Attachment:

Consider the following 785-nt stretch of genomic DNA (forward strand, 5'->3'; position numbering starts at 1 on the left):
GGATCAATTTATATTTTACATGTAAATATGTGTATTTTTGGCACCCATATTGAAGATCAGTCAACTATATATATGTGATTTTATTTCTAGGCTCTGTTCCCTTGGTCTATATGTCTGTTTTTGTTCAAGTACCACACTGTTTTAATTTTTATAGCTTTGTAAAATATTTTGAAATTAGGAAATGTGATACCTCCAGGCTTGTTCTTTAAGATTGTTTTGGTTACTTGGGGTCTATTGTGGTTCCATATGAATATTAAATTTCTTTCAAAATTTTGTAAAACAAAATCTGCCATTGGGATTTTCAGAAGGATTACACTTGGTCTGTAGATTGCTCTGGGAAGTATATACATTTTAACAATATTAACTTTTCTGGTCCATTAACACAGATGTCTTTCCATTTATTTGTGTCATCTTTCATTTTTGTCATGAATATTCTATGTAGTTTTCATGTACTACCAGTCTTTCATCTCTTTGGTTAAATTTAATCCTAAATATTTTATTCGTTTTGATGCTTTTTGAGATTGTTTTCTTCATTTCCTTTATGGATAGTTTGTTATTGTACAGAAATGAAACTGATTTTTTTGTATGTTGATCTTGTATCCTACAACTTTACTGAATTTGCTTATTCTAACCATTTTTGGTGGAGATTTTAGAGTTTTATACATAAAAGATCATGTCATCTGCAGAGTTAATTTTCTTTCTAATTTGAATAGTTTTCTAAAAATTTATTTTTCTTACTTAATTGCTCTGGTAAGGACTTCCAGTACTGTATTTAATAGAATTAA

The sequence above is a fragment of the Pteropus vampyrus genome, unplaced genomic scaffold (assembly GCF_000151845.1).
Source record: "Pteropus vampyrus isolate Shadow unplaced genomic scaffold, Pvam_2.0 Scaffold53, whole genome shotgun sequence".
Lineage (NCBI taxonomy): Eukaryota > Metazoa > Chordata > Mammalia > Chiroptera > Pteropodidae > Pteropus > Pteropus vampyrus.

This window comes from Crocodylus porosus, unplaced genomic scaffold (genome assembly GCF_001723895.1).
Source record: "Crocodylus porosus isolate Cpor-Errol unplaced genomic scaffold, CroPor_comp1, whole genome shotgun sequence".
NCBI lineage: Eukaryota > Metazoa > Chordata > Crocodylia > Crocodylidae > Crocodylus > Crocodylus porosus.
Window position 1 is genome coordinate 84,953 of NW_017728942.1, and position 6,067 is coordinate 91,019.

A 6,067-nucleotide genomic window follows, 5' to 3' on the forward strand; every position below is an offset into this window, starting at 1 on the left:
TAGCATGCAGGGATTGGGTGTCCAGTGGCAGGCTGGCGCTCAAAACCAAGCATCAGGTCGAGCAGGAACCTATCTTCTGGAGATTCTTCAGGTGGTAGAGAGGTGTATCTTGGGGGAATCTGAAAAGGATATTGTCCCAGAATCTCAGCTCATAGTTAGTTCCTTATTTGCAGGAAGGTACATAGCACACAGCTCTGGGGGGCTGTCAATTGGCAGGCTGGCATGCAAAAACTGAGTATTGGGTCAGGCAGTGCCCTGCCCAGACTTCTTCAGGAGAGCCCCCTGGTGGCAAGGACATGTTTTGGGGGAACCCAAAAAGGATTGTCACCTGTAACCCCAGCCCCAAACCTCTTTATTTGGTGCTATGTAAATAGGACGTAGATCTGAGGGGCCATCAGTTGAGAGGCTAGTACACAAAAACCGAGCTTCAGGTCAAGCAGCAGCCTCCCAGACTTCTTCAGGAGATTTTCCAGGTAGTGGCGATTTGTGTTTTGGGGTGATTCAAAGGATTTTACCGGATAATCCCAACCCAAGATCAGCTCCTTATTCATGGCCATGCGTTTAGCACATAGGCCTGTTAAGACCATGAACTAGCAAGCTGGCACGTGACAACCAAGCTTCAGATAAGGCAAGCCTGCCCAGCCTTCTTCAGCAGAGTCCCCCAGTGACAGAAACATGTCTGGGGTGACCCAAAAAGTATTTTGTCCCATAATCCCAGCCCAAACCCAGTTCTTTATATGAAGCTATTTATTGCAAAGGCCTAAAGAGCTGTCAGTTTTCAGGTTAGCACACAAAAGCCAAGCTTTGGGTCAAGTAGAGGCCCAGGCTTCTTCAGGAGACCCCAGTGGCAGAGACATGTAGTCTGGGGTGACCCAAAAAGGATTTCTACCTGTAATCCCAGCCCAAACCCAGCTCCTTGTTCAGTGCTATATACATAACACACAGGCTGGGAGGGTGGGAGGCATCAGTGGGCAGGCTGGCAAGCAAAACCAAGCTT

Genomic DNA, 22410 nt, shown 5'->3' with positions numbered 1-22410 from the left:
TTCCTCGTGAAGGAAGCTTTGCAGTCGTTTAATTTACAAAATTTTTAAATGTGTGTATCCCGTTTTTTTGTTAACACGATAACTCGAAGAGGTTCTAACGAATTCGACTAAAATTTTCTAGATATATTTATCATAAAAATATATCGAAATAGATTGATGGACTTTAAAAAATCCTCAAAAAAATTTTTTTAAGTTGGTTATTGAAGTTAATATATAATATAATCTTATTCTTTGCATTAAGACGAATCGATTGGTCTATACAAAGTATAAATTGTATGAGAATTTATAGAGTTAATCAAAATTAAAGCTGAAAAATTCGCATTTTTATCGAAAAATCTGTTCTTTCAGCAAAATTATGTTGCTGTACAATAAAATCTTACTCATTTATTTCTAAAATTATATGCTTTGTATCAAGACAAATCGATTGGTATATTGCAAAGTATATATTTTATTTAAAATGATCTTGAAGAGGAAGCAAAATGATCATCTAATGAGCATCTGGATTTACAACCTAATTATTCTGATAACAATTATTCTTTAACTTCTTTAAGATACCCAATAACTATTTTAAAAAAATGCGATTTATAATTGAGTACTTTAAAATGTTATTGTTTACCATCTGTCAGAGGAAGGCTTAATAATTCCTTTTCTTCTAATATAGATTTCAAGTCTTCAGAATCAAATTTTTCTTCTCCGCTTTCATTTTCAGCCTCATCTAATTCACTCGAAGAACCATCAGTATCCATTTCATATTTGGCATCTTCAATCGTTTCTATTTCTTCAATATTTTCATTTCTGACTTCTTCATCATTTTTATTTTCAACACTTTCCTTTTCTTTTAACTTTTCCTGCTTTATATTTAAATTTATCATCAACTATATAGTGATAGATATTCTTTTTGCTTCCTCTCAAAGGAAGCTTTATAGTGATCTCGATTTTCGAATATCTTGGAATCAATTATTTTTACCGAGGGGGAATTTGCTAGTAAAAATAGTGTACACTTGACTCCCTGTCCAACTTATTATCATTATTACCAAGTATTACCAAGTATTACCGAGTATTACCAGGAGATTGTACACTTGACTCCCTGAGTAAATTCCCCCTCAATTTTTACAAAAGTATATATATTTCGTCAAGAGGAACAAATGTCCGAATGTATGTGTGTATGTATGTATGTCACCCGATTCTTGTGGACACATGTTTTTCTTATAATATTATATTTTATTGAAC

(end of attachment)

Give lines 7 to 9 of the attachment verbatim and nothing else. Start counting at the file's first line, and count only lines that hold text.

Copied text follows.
Source record: "Crocodylus porosus isolate Cpor-Errol unplaced genomic scaffold, CroPor_comp1, whole genome shotgun sequence".
NCBI lineage: Eukaryota > Metazoa > Chordata > Crocodylia > Crocodylidae > Crocodylus > Crocodylus porosus.
Window position 1 is genome coordinate 84,953 of NW_017728942.1, and position 6,067 is coordinate 91,019.